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Watch Virgin Orbit launch 7 satellites early Saturday

Virgin Orbit's carrier aircraft Cosmic Girl takes off from Mojave Air and Space Port in California with the LauncherOne rocket underwing for the company's "Tubular Bells: Part 1" mission on June 30, 2021.
Virgin Orbit's carrier aircraft Cosmic Girl takes off from Mojave Air and Space Port in California with the LauncherOne rocket underwing for the company's "Tubular Bells: Part 1" mission on June 30, 2021. (Image credit: Virgin Orbit)

Update for 5 pm ET on July 1: Virgin Orbit announced today (July 1) that it's planning to launch the "Straight Up" mission early Saturday morning (July 2). A launch webcast will begin at 1:20 a.m. EDT (0520 GMT), "with the launch soon to follow," company representatives said in an emailed statement.

Virgin Orbit will launch its fourth commercial satellite mission early Thursday morning (June 30), and you can watch the action live.

The California-based company employs an air-launch system, sending a two-stage rocket called LauncherOne aloft beneath the wing of a plane known as Cosmic Girl. The carrier plane is scheduled to lift off from Mojave Air and Space Port in California Thursday during a window that opens at 1 a.m. EDT (0500 GMT; 10 p.m. local California time on June 29). 

Cosmic Girl will head west and then southwest, eventually reaching a drop zone west of the Channel Islands off the California coast. The plane will then deploy the 70-foot-long (21 meters) LauncherOne, which will light up and power its way to orbit. You can watch it all here at Space.com, courtesy of Virgin Orbit, or directly via the company (opens in new tab); coverage will begin at 12:45 a.m. EDT (0445 GMT).

In photos: Virgin Orbit's LauncherOne rocket for satellite missions

Virgin Orbit, part of Richard Branson's Virgin Group of companies, has three successful satellite-launching missions under its belt. Those three all occurred in a row, in January 2021, June 2021 and January 2022. They came after the company's only launch failure, a May 2020 test flight that marked the debut of LauncherOne.

The rocket is carrying seven payloads on Thursday for the U.S. Department of Defense’s Space Test Program.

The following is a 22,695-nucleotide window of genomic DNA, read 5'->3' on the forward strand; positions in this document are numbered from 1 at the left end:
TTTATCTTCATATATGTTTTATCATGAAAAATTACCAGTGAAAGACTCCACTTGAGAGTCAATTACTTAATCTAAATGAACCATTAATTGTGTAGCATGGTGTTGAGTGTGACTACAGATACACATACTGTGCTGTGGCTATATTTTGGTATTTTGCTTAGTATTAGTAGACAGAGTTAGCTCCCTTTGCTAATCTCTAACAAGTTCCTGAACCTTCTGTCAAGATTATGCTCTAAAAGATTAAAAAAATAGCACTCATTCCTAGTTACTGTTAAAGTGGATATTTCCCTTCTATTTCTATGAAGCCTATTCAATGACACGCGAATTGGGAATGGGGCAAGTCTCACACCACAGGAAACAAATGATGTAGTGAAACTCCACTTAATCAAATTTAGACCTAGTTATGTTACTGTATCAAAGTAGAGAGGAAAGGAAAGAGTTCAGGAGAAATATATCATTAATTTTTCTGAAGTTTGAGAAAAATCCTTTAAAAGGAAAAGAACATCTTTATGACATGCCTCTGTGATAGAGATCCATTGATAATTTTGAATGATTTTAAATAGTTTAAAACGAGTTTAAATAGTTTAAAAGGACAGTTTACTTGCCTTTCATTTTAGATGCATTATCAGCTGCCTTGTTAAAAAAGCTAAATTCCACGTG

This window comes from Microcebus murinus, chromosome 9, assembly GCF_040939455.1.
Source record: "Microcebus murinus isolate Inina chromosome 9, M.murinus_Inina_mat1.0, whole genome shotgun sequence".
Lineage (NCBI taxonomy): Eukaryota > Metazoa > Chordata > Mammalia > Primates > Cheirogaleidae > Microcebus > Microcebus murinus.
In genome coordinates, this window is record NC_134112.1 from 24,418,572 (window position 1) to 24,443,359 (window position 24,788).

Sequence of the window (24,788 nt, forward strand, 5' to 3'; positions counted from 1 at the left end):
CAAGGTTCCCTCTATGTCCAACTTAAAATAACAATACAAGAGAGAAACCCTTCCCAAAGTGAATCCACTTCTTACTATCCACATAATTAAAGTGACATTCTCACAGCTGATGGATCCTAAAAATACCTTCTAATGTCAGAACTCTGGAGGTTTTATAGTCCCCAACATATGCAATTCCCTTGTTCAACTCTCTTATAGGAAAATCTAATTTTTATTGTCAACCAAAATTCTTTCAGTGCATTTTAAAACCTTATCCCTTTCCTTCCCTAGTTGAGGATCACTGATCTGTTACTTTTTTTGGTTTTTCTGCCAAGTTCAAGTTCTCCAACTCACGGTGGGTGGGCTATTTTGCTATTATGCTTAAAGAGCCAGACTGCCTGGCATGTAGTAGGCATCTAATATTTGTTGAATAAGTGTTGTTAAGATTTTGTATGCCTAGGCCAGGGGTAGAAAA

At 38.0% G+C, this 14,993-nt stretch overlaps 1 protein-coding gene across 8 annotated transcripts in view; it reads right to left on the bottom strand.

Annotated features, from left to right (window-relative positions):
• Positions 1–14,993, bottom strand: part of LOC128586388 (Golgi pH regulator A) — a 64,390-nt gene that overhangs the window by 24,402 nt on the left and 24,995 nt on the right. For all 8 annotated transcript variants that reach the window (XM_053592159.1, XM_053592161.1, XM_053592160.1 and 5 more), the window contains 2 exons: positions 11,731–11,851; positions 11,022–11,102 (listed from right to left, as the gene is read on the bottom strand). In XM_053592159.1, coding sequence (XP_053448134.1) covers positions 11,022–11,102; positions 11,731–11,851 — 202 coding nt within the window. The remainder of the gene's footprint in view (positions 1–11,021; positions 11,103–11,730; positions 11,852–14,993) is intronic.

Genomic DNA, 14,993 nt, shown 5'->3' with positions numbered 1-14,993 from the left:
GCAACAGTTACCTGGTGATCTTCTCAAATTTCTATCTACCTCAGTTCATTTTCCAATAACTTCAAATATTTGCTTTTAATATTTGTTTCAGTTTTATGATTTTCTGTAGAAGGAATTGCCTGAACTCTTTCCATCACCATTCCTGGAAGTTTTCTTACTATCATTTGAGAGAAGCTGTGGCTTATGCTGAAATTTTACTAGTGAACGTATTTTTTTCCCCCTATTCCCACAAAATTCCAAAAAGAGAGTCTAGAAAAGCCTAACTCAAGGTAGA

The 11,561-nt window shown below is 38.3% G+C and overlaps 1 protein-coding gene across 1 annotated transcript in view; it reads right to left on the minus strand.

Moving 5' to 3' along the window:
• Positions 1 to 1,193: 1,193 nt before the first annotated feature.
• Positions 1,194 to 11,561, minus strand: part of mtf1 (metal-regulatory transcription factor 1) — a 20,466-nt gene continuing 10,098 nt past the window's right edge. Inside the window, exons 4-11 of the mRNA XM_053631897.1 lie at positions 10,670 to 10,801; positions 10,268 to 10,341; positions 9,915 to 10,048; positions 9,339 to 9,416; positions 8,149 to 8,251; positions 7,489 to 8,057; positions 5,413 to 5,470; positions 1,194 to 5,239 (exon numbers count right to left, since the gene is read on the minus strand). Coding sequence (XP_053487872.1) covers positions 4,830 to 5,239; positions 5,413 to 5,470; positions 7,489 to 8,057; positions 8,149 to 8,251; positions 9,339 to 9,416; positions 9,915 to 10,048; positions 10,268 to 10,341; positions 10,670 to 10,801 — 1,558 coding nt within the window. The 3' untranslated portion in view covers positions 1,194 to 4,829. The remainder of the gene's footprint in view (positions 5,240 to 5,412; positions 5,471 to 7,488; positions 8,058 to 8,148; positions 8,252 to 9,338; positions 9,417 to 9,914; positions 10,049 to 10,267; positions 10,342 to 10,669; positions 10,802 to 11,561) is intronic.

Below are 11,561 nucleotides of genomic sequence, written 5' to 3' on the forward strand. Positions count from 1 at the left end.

"The payloads are designed to conduct experiments in space-based communications and to demonstrate novel modular satellite bus, space domain awareness and adaptive radio frequency technologies," Virgin Orbit representatives wrote in an emailed description.

The satellites will be deployed at an altitude of 310 miles (500 kilometers), if all goes according to plan.

Virgin Orbit calls Thursday's mission "Straight Up," after the breakthrough hit off Paula Abdul's 1988 album "Forever Your Girl." That album was released by Virgin Records, another member of the Virgin Group. (The space tourism company Virgin Galactic is in the family as well.)

The previous two Virgin Orbit missions got this musical treatment as well. The June 2021 flight was called "Tubular Bells Part 1" after the first track off Mike Oldfield's 1973 album "Tubular Bells," the first record that Virgin ever released. And the January 2022 mission was named "Above the Clouds," after a song by Gang Starr. "Above the Clouds" is from the 1998 album "Moment of Truth," also a Virgin release.

Mike Wall is the author of "Out There (opens in new tab)" (Grand Central Publishing, 2018; illustrated by Karl Tate), a book about the search for alien life. Follow him on Twitter @michaeldwall (opens in new tab). Follow us on Twitter @Spacedotcom (opens in new tab) or on Facebook (opens in new tab).  

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Mike Wall
Mike Wall

Michael Wall is a Senior Space Writer with Space.com (opens in new tab) and joined the team in 2010. He primarily covers exoplanets, spaceflight and military space, but has been known to dabble in the space art beat. His book about the search for alien life, "Out There," was published on Nov. 13, 2018. Before becoming a science writer, Michael worked as a herpetologist and wildlife biologist. He has a Ph.D. in evolutionary biology from the University of Sydney, Australia, a bachelor's degree from the University of Arizona, and a graduate certificate in science writing from the University of California, Santa Cruz. To find out what his latest project is, you can follow Michael on Twitter.